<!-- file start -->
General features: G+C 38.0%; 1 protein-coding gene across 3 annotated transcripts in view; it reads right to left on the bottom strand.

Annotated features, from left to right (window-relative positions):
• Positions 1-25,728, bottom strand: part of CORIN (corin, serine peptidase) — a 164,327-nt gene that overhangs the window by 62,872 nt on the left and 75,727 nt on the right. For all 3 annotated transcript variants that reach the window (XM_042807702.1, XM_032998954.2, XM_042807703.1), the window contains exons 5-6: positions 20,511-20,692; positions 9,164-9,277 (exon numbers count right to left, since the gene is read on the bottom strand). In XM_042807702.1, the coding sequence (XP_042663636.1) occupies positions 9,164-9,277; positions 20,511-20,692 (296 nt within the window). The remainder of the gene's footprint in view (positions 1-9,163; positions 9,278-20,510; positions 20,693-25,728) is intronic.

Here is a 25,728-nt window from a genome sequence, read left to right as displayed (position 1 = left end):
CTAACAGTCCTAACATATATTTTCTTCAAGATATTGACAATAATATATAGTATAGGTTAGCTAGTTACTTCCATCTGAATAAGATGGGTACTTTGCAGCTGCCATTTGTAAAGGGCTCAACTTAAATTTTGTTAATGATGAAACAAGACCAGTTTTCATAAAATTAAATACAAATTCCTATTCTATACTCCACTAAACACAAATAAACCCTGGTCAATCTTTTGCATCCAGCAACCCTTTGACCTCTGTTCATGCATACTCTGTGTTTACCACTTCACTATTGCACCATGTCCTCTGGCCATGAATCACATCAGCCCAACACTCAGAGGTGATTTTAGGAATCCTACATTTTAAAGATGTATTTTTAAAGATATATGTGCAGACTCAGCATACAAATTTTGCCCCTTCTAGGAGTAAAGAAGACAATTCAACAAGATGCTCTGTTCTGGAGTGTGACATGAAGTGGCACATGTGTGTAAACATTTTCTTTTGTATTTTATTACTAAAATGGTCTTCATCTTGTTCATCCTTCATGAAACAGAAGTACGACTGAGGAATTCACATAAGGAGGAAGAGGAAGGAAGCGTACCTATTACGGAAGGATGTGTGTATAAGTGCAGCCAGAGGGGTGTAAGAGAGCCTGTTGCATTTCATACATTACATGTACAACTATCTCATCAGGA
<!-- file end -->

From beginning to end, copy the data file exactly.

General features: G+C 38.0%; 1 protein-coding gene across 3 annotated transcripts in view; it reads right to left on the bottom strand.

Annotated features, from left to right (window-relative positions):
• Positions 1-25,728, bottom strand: part of CORIN (corin, serine peptidase) — a 164,327-nt gene that overhangs the window by 62,872 nt on the left and 75,727 nt on the right. For all 3 annotated transcript variants that reach the window (XM_042807702.1, XM_032998954.2, XM_042807703.1), the window contains exons 5-6: positions 20,511-20,692; positions 9,164-9,277 (exon numbers count right to left, since the gene is read on the bottom strand). In XM_042807702.1, the coding sequence (XP_042663636.1) occupies positions 9,164-9,277; positions 20,511-20,692 (296 nt within the window). The remainder of the gene's footprint in view (positions 1-9,163; positions 9,278-20,510; positions 20,693-25,728) is intronic.

Here is a 25,728-nt window from a genome sequence, read left to right as displayed (position 1 = left end):
CTAACAGTCCTAACATATATTTTCTTCAAGATATTGACAATAATATATAGTATAGGTTAGCTAGTTACTTCCATCTGAATAAGATGGGTACTTTGCAGCTGCCATTTGTAAAGGGCTCAACTTAAATTTTGTTAATGATGAAACAAGACCAGTTTTCATAAAATTAAATACAAATTCCTATTCTATACTCCACTAAACACAAATAAACCCTGGTCAATCTTTTGCATCCAGCAACCCTTTGACCTCTGTTCATGCATACTCTGTGTTTACCACTTCACTATTGCACCATGTCCTCTGGCCATGAATCACATCAGCCCAACACTCAGAGGTGATTTTAGGAATCCTACATTTTAAAGATGTATTTTTAAAGATATATGTGCAGACTCAGCATACAAATTTTGCCCCTTCTAGGAGTAAAGAAGACAATTCAACAAGATGCTCTGTTCTGGAGTGTGACATGAAGTGGCACATGTGTGTAAACATTTTCTTTTGTATTTTATTACTAAAATGGTCTTCATCTTGTTCATCCTTCATGAAACAGAAGTACGACTGAGGAATTCACATAAGGAGGAAGAGGAAGGAAGCGTACCTATTACGGAAGGATGTGTGTATAAGTGCAGCCAGAGGGGTGTAAGAGAGCCTGTTGCATTTCATACATTACATGTACAACTATCTCATCAGGA